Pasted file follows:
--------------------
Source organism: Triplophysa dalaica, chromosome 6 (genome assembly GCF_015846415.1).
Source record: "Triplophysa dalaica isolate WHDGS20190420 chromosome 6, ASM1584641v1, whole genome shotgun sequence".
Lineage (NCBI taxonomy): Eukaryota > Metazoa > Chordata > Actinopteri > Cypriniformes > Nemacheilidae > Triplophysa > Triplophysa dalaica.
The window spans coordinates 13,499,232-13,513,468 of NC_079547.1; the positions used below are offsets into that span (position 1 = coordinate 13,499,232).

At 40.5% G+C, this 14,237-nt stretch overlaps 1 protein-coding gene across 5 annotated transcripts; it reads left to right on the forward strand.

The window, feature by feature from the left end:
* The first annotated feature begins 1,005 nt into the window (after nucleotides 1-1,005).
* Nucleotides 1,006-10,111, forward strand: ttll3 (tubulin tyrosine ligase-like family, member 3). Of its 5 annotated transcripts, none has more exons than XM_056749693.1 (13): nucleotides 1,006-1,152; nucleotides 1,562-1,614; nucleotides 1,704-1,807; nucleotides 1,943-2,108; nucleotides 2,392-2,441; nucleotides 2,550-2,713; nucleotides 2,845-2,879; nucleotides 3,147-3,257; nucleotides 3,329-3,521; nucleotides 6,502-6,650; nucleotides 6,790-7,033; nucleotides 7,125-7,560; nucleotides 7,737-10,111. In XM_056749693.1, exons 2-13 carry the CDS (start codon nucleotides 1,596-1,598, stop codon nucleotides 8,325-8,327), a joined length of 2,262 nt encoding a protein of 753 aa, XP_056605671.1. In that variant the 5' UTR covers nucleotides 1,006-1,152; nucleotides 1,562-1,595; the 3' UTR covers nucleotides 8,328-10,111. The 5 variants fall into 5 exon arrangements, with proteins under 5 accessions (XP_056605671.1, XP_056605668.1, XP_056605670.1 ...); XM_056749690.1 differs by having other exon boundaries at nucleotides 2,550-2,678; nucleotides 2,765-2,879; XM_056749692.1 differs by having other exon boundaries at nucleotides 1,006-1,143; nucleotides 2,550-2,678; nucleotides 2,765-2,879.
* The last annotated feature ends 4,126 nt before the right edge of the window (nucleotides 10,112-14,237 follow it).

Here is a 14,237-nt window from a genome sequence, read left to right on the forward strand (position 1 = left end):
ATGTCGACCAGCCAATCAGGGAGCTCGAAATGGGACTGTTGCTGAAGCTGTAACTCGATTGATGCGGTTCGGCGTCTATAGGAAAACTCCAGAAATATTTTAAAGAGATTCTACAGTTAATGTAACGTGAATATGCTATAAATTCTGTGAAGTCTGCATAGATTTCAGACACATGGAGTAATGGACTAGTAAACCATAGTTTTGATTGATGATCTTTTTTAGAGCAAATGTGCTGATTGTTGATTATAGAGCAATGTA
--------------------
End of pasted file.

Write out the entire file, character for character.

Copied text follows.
Source organism: Triplophysa dalaica, chromosome 6 (genome assembly GCF_015846415.1).
Source record: "Triplophysa dalaica isolate WHDGS20190420 chromosome 6, ASM1584641v1, whole genome shotgun sequence".
Lineage (NCBI taxonomy): Eukaryota > Metazoa > Chordata > Actinopteri > Cypriniformes > Nemacheilidae > Triplophysa > Triplophysa dalaica.
The window spans coordinates 13,499,232-13,513,468 of NC_079547.1; the positions used below are offsets into that span (position 1 = coordinate 13,499,232).

At 40.5% G+C, this 14,237-nt stretch overlaps 1 protein-coding gene across 5 annotated transcripts; it reads left to right on the forward strand.

The window, feature by feature from the left end:
* The first annotated feature begins 1,005 nt into the window (after nucleotides 1-1,005).
* Nucleotides 1,006-10,111, forward strand: ttll3 (tubulin tyrosine ligase-like family, member 3). Of its 5 annotated transcripts, none has more exons than XM_056749693.1 (13): nucleotides 1,006-1,152; nucleotides 1,562-1,614; nucleotides 1,704-1,807; nucleotides 1,943-2,108; nucleotides 2,392-2,441; nucleotides 2,550-2,713; nucleotides 2,845-2,879; nucleotides 3,147-3,257; nucleotides 3,329-3,521; nucleotides 6,502-6,650; nucleotides 6,790-7,033; nucleotides 7,125-7,560; nucleotides 7,737-10,111. In XM_056749693.1, exons 2-13 carry the CDS (start codon nucleotides 1,596-1,598, stop codon nucleotides 8,325-8,327), a joined length of 2,262 nt encoding a protein of 753 aa, XP_056605671.1. In that variant the 5' UTR covers nucleotides 1,006-1,152; nucleotides 1,562-1,595; the 3' UTR covers nucleotides 8,328-10,111. The 5 variants fall into 5 exon arrangements, with proteins under 5 accessions (XP_056605671.1, XP_056605668.1, XP_056605670.1 ...); XM_056749690.1 differs by having other exon boundaries at nucleotides 2,550-2,678; nucleotides 2,765-2,879; XM_056749692.1 differs by having other exon boundaries at nucleotides 1,006-1,143; nucleotides 2,550-2,678; nucleotides 2,765-2,879.
* The last annotated feature ends 4,126 nt before the right edge of the window (nucleotides 10,112-14,237 follow it).

Here is a 14,237-nt window from a genome sequence, read left to right on the forward strand (position 1 = left end):
ATGTCGACCAGCCAATCAGGGAGCTCGAAATGGGACTGTTGCTGAAGCTGTAACTCGATTGATGCGGTTCGGCGTCTATAGGAAAACTCCAGAAATATTTTAAAGAGATTCTACAGTTAATGTAACGTGAATATGCTATAAATTCTGTGAAGTCTGCATAGATTTCAGACACATGGAGTAATGGACTAGTAAACCATAGTTTTGATTGATGATCTTTTTTAGAGCAAATGTGCTGATTGTTGATTATAGAGCAATGTA